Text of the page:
Cassini is orbiting Saturn with a period of 31.9 days in a plane inclined 28.8 degrees from the planet's equatorial plane. The most recent spacecraft tracking and telemetry data were obtained on April 19, using one of the 34-meter diameter Deep Space Network stations in California. The spacecraft continues to be in an excellent state of health with all of its subsystems operating normally except for the instrument issues described at http://saturn.jpl.nasa.gov/news/significantevents/anomalies .

Cassini spent this week near the top of its "roller-coaster ride" of an orbit about Saturn, moving relatively slowly more than three million kilometers away from the gas giant. By Monday it had passed apoapsis, the high point in orbit, and had begun gathering speed towards a May 4 periapsis passage. Cassini's "ticket" is good for 58 more rides around Saturn before end of mission in September 2017.

Wednesday, April 13 (DOY 104)

The spacecraft's largest-aperture telescope is a 50-centimeter diameter Cassegrain reflector that serves the Composite Infrared Spectrometer (CIRS). Today, the spacecraft's attitude-control wheels kept CIRS pointed at Saturn for 23 hours. Spectra collected will help scientists understand the composition of the gas giant's atmosphere. The Visible and Infrared Mapping Spectrometer (VIMS) and the Ultraviolet Imaging Spectrograph (UVIS) rode along with CIRS, taking data as well.

Thursday, April 14 (DOY 105)

The Imaging Science Subsystem (ISS) made a 60-minute observation in the satellite orbit campaign, looking for small objects orbiting near Saturn. Next, using the 70-meter diameter Deep Space Network (DSN) station in Australia, the flight team sent commands to Cassini comprising the S94 background sequence. All 6,655 individual timed commands were received, as reported in telemetry after a round-trip time of 156 minutes at the speed of light. While the spacecraft held its high-gain antenna pointed towards Earth for this session with the DSN, the Magnetospheric and Plasma Science (MAPS) instruments continued to collect in-situ data.

Findings from a long study by another in-situ direct-sensing instrument, Cassini's Cosmic Dust Analyzer, were featured in a news article just released: http://saturn.jpl.nasa.gov/news/2895/ .

Today is the 388th birthday of the 17th century astronomer Christiaan Huygens, who made several discoveries regarding Saturn, including the discovery of Saturn's largest moon Titan in 1655.

Friday, April 15 (DOY 106)

Saturn is rising just before midnight these nights, offering a beautiful view to anyone with at least a small telescope. Yellowish Titan can also be spotted easily, as well as some of Saturn's other moons.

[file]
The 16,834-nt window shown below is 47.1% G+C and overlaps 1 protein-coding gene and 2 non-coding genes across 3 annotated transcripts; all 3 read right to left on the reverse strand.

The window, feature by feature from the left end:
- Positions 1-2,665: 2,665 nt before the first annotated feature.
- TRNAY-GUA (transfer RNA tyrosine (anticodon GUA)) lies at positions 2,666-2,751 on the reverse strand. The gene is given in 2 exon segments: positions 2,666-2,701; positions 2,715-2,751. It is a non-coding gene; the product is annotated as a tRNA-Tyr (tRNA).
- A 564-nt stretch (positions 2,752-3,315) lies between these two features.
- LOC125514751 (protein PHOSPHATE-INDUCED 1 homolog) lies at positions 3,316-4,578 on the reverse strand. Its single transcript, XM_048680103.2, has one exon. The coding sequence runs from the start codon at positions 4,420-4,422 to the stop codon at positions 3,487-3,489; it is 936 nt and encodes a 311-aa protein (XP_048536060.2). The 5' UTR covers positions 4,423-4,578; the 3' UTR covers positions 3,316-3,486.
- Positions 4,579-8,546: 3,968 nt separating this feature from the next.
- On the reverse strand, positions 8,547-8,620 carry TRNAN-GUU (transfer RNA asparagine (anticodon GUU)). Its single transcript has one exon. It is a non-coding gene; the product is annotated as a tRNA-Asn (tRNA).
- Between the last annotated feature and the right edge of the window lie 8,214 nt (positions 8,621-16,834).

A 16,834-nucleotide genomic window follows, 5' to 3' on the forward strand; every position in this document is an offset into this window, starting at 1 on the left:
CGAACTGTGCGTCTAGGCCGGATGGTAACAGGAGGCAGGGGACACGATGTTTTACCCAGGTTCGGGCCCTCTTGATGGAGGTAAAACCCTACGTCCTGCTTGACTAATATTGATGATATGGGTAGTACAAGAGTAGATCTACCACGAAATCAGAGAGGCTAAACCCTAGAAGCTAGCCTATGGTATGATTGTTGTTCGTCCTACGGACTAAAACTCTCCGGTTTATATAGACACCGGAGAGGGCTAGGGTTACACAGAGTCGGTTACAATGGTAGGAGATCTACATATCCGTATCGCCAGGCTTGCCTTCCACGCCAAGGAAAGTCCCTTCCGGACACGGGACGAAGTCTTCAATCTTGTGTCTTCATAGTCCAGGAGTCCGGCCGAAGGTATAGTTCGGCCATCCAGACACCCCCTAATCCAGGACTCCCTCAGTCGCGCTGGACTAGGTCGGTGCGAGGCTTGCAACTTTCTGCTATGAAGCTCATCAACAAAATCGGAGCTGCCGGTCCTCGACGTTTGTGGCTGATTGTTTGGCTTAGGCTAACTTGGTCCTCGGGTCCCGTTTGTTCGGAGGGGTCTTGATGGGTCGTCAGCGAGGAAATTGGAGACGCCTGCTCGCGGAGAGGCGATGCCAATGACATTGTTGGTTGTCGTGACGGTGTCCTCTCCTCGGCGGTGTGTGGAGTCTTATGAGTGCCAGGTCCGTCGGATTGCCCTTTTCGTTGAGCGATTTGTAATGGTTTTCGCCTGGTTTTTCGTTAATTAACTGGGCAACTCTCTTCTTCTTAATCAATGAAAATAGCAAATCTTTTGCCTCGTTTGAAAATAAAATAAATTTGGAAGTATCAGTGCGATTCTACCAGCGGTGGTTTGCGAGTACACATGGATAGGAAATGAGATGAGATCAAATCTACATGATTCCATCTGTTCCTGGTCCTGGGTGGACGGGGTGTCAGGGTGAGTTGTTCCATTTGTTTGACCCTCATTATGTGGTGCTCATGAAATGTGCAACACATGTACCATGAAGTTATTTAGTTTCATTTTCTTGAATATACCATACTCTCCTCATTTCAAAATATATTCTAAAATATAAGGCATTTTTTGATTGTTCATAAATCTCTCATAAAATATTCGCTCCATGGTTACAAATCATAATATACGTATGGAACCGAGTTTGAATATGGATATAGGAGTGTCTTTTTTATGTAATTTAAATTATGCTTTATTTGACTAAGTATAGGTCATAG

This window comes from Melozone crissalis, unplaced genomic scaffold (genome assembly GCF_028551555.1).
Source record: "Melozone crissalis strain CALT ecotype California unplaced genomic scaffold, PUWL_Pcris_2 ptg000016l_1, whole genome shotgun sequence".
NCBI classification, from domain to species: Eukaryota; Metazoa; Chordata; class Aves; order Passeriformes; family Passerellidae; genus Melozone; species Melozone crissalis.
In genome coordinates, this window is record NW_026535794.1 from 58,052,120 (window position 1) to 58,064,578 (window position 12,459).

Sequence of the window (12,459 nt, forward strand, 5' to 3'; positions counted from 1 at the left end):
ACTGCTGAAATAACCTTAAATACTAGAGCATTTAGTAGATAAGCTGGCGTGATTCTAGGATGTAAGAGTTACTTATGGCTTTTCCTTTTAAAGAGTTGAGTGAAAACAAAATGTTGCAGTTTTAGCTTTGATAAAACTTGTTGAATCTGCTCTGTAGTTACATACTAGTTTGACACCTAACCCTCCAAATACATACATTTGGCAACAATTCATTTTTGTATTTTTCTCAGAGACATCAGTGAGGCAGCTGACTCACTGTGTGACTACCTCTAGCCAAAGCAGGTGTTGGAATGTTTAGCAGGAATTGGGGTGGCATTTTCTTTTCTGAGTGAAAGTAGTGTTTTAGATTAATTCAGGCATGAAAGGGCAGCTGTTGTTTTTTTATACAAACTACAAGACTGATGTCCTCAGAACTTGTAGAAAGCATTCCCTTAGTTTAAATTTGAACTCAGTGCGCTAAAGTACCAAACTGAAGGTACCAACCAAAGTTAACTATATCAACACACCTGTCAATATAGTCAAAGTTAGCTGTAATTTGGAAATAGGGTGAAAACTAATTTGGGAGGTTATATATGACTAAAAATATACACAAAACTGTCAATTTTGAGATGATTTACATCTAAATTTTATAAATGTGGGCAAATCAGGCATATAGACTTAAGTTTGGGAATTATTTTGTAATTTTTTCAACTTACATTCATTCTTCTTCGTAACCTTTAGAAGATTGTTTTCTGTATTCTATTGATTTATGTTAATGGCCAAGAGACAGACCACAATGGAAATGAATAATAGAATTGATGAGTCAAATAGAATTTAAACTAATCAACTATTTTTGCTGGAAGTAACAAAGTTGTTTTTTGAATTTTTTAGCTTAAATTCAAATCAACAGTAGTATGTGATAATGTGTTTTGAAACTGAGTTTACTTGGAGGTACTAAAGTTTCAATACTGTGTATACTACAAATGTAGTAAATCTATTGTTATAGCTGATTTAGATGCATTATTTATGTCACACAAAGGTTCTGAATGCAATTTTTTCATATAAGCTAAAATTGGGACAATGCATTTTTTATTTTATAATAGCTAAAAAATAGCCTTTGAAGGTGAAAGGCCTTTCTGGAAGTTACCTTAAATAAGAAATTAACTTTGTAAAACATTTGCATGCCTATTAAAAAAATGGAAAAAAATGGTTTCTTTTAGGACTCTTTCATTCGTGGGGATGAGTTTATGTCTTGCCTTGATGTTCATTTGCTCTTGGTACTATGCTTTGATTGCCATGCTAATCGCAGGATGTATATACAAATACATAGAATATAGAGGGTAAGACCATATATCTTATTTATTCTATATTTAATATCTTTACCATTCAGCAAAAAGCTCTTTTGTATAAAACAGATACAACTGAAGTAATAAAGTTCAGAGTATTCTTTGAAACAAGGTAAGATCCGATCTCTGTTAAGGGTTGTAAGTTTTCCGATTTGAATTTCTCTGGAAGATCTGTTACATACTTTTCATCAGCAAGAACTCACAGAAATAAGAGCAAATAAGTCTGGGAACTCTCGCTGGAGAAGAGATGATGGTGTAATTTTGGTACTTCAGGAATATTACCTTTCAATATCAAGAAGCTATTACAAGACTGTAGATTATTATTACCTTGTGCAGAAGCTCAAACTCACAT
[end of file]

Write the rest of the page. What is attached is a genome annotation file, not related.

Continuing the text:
Saturday, April 16 (DOY 107)

ISS, CIRS and VIMS performed a 90-minute observation in the Titan monitoring campaign today while the planet-like moon was at a distance of 4.4 million km. This observation was repeated on Tuesday from a distance of 3.7 million km. Right on the heels of today's observation came a 60-minute ISS satellite orbit campaign observation. Finally, CIRS observed the northern, sunlit side of Saturn's rings, obtaining spectra at thermal-infrared wavelengths to study ring-particle composition. UVIS and VIMS took data as well.

Sunday, April 17 (DOY 108)

ISS began a 30-hour observation of the irregular moon Ijiraq. Named after a creature in Inuit mythology, this very dark-surfaced object is about ten km in diameter, and occupies an inclined orbit that reaches as far as 14.6 million km from Saturn.

Cassini scientists gathered at the European Geophysical Union (EGU) meeting in Vienna, Austria, today to begin a week of discussions. Included topics are the most recent findings from Cassini's dive through Enceladus’ plume last October, updates on Titan's seasonal changes and cloud monitoring, the composition of Titan’s hydrocarbon seas, the case for massive, ancient rings around Saturn, and the unique science coming up in Cassini's final orbits in 2017.

Monday, April 18 (DOY 109)

With the completion of ISS's Ijiraq observation and another session with the DSN, the 10-week command sequence S93 came to an end, and S94 took the reins until June 26. Meanwhile, Cassini coasted through apoapsis, marking the start of Saturn orbit #235. It had reached an altitude of 3.3 million km from Saturn, and slowed to 6,058 km per hour relative to the planet. S96's first science activity was a seven-hour observation by CDA of exogenous dust.

An image featured today shows some relatively fresh surface terrain of Saturn's anomalous moon Enceladus: http://saturn.jpl.nasa.gov/resources/7314/ .

Tuesday, April 19 (DOY 110)

CIRS observed infrared spectra from Saturn’s atmosphere for 11 hours to measure its composition. Two of the other telescopic instruments rode along: VIMS and UVIS.
On five occasions during this week, while Cassini's optical instruments were pointing at or near Saturn, ISS carried out a two-minute Storm Watch observation. VIMS rode along with one of them.

The Deep Space Network communicated with and tracked Cassini five times this week, using stations in Australia and California. A total of 6,691 individual commands were uplinked, and about 1,338 megabytes of telemetry data were downlinked and captured at rates as high as 142,201 bits per second.

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